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$15-Billion Windfall Presents Mexico With New Fiscal Headaches

August 27, 1987|DAN WILLIAMS | Times Staff Writer

MEXICO CITY — With its dollar reserves at an all-time high, the government of Mexico unexpectedly finds itself with an embarrassment of riches that it has yet to decide how to spend.

The Bank of Mexico, the country's central bank, is bulging with at least $15 billion in reserves, about five times the level of a year ago, and the money would seem to be the answer to some of Mexico's serious economic problems.

But the government of President Miguel de la Madrid has not reached a consensus on what to do with the dollars, foreign and domestic economic sources say. De la Madrid is to give his annual state-of-the-nation speech Tuesday, and economists and political analysts expect to get word then on how the money will be used.

The windfall is the result of higher prices for petroleum, which is Mexico's leading export, increased earnings from other exports, a boom in tourism, the return of dollars held abroad by Mexicans and the arrival of part of $7.7 billion in foreign loans promised Mexico last year.

With so many dollars in the bank, the Mexican government has a political problem that is partly of its own making. For a long time, the government blamed the stagnation in Mexico's economy on a lack of dollar holdings that could be used to buy equipment for the construction and repair of Mexico's roads, electric plants and other facilities of economic importance. Now the government has lost one of its primary excuses for hard times.

"The regime finds itself at a dead end," economist Jorge Castaneda said. "Last year, it said we didn't grow because of lack of foreign currency. Can they say this year that we won't grow because of an excess of foreign currency? The government has to do something with the money."

There is some clamor in the newspapers here that the cash should be used to stimulate the Mexican economy, which last year shrank by 4% and so far this year is stagnant. About 30% of the work force is unemployed and an additional 20% underemployed, with many young people working at such jobs as selling chewing gum, juggling on street corners or washing cars.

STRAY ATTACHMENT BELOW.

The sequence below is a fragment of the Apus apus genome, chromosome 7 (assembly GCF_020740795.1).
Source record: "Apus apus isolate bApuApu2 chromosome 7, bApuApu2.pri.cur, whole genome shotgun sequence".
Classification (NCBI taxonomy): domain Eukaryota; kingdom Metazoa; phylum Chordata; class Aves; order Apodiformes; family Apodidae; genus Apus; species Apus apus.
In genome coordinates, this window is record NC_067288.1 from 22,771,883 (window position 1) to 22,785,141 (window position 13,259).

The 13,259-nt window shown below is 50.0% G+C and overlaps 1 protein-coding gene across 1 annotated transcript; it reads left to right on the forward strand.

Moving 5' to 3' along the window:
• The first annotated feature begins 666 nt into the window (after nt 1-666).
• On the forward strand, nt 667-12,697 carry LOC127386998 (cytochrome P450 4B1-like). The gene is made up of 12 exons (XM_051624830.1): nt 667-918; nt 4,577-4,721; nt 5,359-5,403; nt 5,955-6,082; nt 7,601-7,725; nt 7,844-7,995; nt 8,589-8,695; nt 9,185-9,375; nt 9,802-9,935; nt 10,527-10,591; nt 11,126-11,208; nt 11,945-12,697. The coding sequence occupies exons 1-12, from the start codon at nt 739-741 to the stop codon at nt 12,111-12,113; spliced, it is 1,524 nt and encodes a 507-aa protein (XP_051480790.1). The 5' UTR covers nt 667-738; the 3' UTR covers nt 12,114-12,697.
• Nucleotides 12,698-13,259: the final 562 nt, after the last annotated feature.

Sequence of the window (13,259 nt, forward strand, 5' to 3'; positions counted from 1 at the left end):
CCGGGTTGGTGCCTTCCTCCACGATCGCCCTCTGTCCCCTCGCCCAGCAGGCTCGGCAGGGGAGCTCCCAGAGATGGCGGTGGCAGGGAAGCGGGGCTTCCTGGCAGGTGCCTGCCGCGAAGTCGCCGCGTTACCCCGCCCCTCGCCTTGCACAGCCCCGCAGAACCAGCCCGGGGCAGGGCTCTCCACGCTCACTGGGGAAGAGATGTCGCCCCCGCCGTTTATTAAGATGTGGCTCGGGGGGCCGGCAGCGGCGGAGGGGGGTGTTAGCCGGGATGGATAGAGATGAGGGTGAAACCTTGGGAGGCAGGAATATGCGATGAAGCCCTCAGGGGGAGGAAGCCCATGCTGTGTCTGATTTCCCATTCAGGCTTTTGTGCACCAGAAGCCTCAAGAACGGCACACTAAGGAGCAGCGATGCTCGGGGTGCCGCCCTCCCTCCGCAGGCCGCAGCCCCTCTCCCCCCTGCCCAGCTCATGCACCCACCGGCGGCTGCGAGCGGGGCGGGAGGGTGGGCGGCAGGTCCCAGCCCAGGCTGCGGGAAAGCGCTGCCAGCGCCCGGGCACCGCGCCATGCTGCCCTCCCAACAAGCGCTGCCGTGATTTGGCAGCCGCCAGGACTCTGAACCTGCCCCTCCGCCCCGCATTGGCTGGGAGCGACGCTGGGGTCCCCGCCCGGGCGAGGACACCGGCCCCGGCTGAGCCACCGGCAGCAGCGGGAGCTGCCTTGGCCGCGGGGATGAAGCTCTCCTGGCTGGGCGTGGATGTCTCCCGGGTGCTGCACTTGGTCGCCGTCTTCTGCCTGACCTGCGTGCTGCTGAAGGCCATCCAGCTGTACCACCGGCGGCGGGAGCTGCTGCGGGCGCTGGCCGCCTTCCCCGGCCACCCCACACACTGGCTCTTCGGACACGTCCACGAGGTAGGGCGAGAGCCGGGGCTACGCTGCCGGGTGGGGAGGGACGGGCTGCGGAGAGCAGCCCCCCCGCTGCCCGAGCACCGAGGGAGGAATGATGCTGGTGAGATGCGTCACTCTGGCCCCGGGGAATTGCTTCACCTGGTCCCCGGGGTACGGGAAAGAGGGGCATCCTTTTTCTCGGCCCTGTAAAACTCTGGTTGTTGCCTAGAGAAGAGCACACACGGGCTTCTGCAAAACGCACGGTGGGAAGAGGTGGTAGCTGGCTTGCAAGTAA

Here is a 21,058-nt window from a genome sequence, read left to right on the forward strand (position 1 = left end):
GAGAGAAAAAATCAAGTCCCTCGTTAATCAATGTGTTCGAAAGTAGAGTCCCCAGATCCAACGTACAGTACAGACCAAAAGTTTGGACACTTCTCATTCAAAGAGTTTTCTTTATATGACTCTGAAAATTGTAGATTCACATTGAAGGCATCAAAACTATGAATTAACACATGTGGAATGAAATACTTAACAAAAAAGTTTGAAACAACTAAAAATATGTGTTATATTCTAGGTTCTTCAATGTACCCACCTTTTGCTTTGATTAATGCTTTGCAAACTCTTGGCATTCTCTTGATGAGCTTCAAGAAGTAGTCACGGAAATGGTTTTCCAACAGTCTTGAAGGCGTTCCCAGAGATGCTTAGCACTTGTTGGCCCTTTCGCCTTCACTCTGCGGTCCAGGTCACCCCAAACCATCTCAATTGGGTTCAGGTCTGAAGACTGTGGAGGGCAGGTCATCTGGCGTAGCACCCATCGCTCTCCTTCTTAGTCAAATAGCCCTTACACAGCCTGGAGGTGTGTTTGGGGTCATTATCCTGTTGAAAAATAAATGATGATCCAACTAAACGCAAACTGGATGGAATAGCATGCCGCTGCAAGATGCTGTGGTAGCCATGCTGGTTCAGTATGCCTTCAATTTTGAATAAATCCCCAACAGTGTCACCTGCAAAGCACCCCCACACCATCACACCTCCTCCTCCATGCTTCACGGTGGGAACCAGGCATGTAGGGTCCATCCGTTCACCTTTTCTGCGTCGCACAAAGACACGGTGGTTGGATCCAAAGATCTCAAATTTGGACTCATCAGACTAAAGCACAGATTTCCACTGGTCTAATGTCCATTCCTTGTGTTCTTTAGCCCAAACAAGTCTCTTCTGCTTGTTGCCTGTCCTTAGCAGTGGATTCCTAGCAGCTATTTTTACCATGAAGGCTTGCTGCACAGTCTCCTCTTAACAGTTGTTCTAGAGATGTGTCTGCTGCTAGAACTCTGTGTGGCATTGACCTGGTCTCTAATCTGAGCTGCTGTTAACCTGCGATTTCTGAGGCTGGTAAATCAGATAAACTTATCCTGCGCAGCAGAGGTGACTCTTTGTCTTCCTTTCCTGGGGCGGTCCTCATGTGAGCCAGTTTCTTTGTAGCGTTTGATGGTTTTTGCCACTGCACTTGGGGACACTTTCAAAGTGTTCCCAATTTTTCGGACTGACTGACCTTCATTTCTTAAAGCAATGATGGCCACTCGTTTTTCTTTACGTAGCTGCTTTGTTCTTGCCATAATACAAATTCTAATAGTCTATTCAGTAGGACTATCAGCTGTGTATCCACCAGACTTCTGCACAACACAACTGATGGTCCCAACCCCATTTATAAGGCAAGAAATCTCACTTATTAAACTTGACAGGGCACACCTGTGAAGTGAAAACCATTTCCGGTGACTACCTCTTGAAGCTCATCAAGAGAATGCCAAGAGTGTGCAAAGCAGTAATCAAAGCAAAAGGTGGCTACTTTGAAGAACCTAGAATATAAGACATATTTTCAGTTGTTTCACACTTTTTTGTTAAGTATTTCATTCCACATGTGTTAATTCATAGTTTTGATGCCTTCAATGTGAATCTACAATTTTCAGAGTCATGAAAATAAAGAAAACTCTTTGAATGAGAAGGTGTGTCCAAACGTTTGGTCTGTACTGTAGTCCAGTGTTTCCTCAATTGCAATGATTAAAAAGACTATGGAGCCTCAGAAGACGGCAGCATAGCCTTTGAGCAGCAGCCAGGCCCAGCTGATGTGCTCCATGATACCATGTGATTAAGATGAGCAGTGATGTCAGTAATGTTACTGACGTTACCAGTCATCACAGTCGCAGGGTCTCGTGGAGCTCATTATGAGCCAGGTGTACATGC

Yet converting dollars into pesos and pumping them into the economy, either as wages or to pay for construction, would probably fuel inflation, which is already running at an annual rate of more than 125%.

"We have to be very careful," presidential spokesman Manuel Alonso said. "We don't want inflation to run completely out of control."

In any case, no downturn in inflation is expected. The government has been printing pesos at a fast pace in the past few months, an indication that prices will continue to rise. Excusing its performance, the De la Madrid government is now saying that inflation has "taken on a life of its own."

In early August, government officials said Mexico might use some of the reserves to reduce its massive foreign debt, which exceeds $100 billion. Theoretically, Mexico could buy up principal that it owes to banks abroad at the rate of about 50 cents on the dollar on the open market.

Thus, the purchase of $10 billion in debt would erase $20 billion worth and save hundreds of millions of dollars a year in interest payments. Foreign banks, however, would have to agree to permit Mexico to buy up its debt because, under a 1982 accord, all creditors must be treated equally by Mexico. Mexico cannot pay off some banks and not others.

Even if the legal obstacles could be overcome, a move to repay debts would be controversial because Mexico, along with other debt-ridden Latin American countries, has in the past year insisted that the debt is unpayable.

It is virtual dogma among labor leaders and leftist politicians here that the foreign debt is sucking the blood out of Mexico's economy and should be canceled. If Mexico paid some of the principal, it would be the same as saying that the debt can indeed be paid off, at least at discount rates.

Adrian Lajous, an author and longtime observer of Mexican politics, said: "Mexico should offer to pay some of the debts. It makes sense. But the government has invested a lot of political rhetoric in not paying it off."

Some economists say the money should be used to reduce Mexico's internal debt, money that the government has borrowed from its citizens to cover chronic budget overruns. The amount that Mexico owes internally is estimated at the equivalent of $20 billion. Paying off some of the internal debt would reduce interest rates, ease inflation somewhat and perhaps encourage investment. But because the government would be using dollars to pay a debt owed in pesos, this option, too, presents a problem.

Mexicans are forbidden by law to hold dollar accounts in Mexico except in certain border areas. Unless the recipients of dollars converted them into pesos, the money would probably just flow out of Mexico again into foreign bank accounts. If the money were converted into pesos, the resulting need to print more Mexican currency to cover the exchange for dollars would fuel inflation.

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